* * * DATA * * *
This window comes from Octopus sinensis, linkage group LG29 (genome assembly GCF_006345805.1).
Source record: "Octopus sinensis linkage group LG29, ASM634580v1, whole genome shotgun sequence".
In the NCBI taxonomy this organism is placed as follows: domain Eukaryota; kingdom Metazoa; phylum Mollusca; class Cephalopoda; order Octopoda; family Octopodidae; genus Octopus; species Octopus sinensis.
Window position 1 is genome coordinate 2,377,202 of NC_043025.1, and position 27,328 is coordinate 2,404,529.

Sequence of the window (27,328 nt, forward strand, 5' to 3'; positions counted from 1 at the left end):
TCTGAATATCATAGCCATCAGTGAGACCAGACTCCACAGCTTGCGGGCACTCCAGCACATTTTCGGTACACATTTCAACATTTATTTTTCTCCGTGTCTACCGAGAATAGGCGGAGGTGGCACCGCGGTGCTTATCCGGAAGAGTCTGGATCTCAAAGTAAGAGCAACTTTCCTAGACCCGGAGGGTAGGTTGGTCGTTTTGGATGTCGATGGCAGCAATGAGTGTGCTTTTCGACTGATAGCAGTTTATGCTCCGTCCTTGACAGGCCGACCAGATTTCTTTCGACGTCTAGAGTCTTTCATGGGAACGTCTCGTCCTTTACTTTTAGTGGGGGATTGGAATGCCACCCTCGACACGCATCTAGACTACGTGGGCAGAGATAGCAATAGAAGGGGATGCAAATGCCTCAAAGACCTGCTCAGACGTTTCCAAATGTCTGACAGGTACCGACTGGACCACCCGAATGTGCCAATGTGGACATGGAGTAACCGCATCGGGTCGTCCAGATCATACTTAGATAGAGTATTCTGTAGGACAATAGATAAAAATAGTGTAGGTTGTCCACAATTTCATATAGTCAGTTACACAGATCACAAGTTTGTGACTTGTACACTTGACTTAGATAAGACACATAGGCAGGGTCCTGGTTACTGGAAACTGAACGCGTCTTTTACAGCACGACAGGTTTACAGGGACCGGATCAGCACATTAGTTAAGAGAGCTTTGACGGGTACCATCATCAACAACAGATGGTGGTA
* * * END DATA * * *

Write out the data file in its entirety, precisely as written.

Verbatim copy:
This window comes from Octopus sinensis, linkage group LG29 (genome assembly GCF_006345805.1).
Source record: "Octopus sinensis linkage group LG29, ASM634580v1, whole genome shotgun sequence".
In the NCBI taxonomy this organism is placed as follows: domain Eukaryota; kingdom Metazoa; phylum Mollusca; class Cephalopoda; order Octopoda; family Octopodidae; genus Octopus; species Octopus sinensis.
Window position 1 is genome coordinate 2,377,202 of NC_043025.1, and position 27,328 is coordinate 2,404,529.

Sequence of the window (27,328 nt, forward strand, 5' to 3'; positions counted from 1 at the left end):
TCTGAATATCATAGCCATCAGTGAGACCAGACTCCACAGCTTGCGGGCACTCCAGCACATTTTCGGTACACATTTCAACATTTATTTTTCTCCGTGTCTACCGAGAATAGGCGGAGGTGGCACCGCGGTGCTTATCCGGAAGAGTCTGGATCTCAAAGTAAGAGCAACTTTCCTAGACCCGGAGGGTAGGTTGGTCGTTTTGGATGTCGATGGCAGCAATGAGTGTGCTTTTCGACTGATAGCAGTTTATGCTCCGTCCTTGACAGGCCGACCAGATTTCTTTCGACGTCTAGAGTCTTTCATGGGAACGTCTCGTCCTTTACTTTTAGTGGGGGATTGGAATGCCACCCTCGACACGCATCTAGACTACGTGGGCAGAGATAGCAATAGAAGGGGATGCAAATGCCTCAAAGACCTGCTCAGACGTTTCCAAATGTCTGACAGGTACCGACTGGACCACCCGAATGTGCCAATGTGGACATGGAGTAACCGCATCGGGTCGTCCAGATCATACTTAGATAGAGTATTCTGTAGGACAATAGATAAAAATAGTGTAGGTTGTCCACAATTTCATATAGTCAGTTACACAGATCACAAGTTTGTGACTTGTACACTTGACTTAGATAAGACACATAGGCAGGGTCCTGGTTACTGGAAACTGAACGCGTCTTTTACAGCACGACAGGTTTACAGGGACCGGATCAGCACATTAGTTAAGAGAGCTTTGACGGGTACCATCATCAACAACAGATGGTGGTA